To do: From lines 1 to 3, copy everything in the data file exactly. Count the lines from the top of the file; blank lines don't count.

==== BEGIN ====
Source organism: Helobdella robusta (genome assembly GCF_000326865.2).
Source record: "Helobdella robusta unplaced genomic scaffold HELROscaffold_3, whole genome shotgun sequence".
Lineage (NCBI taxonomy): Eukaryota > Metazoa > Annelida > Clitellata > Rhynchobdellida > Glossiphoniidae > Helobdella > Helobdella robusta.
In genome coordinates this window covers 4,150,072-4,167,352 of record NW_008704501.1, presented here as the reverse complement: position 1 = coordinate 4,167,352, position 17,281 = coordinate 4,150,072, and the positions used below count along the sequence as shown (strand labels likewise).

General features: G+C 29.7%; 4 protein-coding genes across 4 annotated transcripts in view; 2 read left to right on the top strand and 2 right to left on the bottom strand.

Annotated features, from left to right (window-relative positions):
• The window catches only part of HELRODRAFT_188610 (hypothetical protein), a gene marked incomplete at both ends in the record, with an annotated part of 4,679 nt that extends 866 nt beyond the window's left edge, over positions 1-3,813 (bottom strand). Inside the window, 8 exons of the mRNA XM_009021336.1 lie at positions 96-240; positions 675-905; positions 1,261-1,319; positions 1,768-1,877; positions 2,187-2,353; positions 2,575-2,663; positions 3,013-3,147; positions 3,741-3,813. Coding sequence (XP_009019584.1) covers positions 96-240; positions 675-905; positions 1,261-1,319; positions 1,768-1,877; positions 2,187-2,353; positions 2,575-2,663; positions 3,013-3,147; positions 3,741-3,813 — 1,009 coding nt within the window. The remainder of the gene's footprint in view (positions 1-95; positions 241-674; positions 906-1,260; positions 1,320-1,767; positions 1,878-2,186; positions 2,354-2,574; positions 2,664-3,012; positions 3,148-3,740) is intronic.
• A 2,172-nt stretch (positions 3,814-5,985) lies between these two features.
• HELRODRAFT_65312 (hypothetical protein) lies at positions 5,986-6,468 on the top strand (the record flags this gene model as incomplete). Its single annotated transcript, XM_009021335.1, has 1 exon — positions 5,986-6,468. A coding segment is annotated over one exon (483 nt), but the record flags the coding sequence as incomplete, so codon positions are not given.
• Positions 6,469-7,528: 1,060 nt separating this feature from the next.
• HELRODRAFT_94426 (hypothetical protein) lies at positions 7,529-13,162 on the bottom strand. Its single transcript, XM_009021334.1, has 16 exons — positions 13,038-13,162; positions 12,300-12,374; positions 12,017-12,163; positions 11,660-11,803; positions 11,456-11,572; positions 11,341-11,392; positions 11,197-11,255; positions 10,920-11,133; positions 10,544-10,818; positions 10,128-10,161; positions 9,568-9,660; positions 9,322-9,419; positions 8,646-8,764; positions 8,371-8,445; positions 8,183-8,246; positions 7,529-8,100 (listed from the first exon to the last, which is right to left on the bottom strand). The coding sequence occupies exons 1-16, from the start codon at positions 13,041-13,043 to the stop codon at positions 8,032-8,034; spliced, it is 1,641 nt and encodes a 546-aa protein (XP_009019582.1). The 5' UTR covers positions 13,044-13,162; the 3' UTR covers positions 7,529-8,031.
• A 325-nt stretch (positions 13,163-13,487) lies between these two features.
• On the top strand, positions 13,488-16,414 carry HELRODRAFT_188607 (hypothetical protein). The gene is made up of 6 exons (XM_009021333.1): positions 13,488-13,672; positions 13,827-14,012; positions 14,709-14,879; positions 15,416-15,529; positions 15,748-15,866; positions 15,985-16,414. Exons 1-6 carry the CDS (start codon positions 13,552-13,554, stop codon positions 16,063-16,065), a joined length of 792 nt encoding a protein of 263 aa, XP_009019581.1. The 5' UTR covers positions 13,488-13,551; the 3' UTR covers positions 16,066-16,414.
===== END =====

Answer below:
Source organism: Helobdella robusta (genome assembly GCF_000326865.2).
Source record: "Helobdella robusta unplaced genomic scaffold HELROscaffold_3, whole genome shotgun sequence".
Lineage (NCBI taxonomy): Eukaryota > Metazoa > Annelida > Clitellata > Rhynchobdellida > Glossiphoniidae > Helobdella > Helobdella robusta.